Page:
A guest post by 2017 Wharton MBA graduate Dylan Hooe.
When I wrote my application to the Wharton School in the fall of 2014, I spoke about my desire to obtain versatile skills, meaningful experiences, and enduring relationships. Throughout my two years at the school, these pillars have guided my actions and involvements – one of which was participating in the Mack Institute’s Collaborative Innovation Program (CIP) in 2016.
As a technology consultant prior to school, participating in CIP presented a unique opportunity to unite with peers across functions while working for a firm focused on potential innovation breakthroughs. Matched with a medium-sized industrial component manufacturer, our semester-long challenge was to define the Industrial Internet of Things (IIoT) outlook and recommend the firm’s response. This meant a great deal of IIoT independent research, client deep dives, and innovation brainstorming exercises to stretch the art of the possible.
Ultimately, the team’s effort was personally rewarding given the amount of learning that occurred; it was also extremely beneficial for the client, for by the end of the semester, we provided them with an action-oriented & impact-driven output.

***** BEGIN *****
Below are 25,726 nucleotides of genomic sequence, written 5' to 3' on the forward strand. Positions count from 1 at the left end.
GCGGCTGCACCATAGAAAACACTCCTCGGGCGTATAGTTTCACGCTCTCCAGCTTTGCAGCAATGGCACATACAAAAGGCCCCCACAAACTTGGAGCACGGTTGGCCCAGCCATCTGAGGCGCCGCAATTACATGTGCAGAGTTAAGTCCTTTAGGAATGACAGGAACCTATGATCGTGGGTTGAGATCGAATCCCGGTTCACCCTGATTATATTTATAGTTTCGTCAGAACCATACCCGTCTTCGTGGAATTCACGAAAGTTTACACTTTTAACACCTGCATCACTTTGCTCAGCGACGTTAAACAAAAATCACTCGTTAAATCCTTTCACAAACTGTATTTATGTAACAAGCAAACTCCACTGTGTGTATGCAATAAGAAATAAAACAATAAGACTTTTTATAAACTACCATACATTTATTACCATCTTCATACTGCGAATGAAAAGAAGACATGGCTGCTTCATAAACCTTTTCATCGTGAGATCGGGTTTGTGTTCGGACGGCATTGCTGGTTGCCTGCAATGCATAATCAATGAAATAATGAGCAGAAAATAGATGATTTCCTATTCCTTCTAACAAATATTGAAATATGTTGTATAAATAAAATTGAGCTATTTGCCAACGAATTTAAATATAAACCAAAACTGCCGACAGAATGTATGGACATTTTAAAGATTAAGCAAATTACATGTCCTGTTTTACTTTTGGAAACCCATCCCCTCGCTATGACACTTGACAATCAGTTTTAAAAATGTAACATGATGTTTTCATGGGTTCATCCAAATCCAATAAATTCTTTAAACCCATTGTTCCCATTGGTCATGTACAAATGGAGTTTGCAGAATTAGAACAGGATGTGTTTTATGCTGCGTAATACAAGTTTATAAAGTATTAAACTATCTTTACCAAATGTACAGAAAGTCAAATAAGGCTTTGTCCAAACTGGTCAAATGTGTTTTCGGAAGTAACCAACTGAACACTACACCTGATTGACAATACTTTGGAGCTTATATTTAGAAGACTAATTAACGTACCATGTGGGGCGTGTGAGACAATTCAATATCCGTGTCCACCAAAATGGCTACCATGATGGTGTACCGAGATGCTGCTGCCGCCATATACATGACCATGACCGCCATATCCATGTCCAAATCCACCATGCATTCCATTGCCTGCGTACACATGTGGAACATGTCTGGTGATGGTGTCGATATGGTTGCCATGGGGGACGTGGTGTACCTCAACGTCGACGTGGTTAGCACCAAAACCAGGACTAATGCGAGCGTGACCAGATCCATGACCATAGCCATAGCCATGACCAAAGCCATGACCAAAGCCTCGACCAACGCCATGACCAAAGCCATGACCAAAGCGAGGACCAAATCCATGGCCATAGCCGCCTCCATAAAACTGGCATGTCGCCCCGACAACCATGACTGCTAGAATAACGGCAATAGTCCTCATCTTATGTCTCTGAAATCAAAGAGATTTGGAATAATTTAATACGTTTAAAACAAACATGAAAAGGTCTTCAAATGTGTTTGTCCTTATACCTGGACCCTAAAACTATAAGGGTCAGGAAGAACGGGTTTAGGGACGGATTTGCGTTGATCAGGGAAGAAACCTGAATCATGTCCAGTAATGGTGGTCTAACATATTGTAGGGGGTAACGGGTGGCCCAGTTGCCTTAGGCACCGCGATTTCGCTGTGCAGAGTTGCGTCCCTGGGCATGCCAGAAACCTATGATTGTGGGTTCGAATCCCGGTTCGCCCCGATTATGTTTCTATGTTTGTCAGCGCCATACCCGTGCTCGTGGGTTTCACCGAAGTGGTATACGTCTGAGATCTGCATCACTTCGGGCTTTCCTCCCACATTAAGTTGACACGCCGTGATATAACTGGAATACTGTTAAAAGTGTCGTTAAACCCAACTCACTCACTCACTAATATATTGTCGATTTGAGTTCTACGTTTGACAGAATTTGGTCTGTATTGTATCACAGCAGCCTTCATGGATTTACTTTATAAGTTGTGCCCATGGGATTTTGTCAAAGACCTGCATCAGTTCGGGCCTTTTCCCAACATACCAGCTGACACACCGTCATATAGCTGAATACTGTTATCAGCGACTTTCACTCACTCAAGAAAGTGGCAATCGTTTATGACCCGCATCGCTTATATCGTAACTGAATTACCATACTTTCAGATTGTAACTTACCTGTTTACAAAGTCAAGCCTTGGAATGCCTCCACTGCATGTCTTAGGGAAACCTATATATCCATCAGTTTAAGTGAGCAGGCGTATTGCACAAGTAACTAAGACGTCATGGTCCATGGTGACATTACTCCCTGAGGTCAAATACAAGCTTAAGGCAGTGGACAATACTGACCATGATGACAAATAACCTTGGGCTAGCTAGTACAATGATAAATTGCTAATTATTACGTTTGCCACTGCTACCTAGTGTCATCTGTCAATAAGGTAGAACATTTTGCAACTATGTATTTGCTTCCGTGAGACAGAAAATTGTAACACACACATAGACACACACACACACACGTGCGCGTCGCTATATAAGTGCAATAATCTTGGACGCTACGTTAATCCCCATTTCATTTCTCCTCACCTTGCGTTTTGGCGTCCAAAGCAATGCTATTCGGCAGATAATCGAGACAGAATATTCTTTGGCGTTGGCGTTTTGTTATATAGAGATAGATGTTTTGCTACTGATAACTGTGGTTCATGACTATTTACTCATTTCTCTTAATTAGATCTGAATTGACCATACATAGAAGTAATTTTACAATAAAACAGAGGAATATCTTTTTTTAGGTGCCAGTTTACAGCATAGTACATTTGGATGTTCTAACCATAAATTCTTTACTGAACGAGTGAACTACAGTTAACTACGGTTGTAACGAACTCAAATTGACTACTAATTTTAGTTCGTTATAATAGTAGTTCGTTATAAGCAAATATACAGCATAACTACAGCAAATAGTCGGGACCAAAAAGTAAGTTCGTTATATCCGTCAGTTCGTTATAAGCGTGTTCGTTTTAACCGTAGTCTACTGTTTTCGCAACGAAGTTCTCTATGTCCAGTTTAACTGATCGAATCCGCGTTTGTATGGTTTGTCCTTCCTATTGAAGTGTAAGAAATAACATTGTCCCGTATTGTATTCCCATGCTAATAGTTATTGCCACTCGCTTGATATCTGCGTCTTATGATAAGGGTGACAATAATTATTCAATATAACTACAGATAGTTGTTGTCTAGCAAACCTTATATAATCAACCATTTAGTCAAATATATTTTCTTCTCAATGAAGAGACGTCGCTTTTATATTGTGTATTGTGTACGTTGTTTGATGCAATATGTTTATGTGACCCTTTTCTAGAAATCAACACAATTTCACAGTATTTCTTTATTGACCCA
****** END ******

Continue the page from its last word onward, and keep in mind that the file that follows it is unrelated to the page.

Just as important as developing innovation management skills and working with a top manufacturing firm was the ability to form lasting relationships with three classmates. Unknown to each other prior to CIP, we each brought diverse and valued backgrounds to the team, which ranged from a graduate mechanical engineer with mechatronics knowledge to a prior management consultant with experience in corporate growth. Such a melting pot of knowledge and skills is special, and it enabled us to develop a well-rounded recommendation while also learn from and build relationships with one another.
As I look back on graduating in May 2017 and reflect upon my time at Penn, participating in CIP not only exceeded my expectations but also resoundingly provided the right set of skills, experiences, and relationships.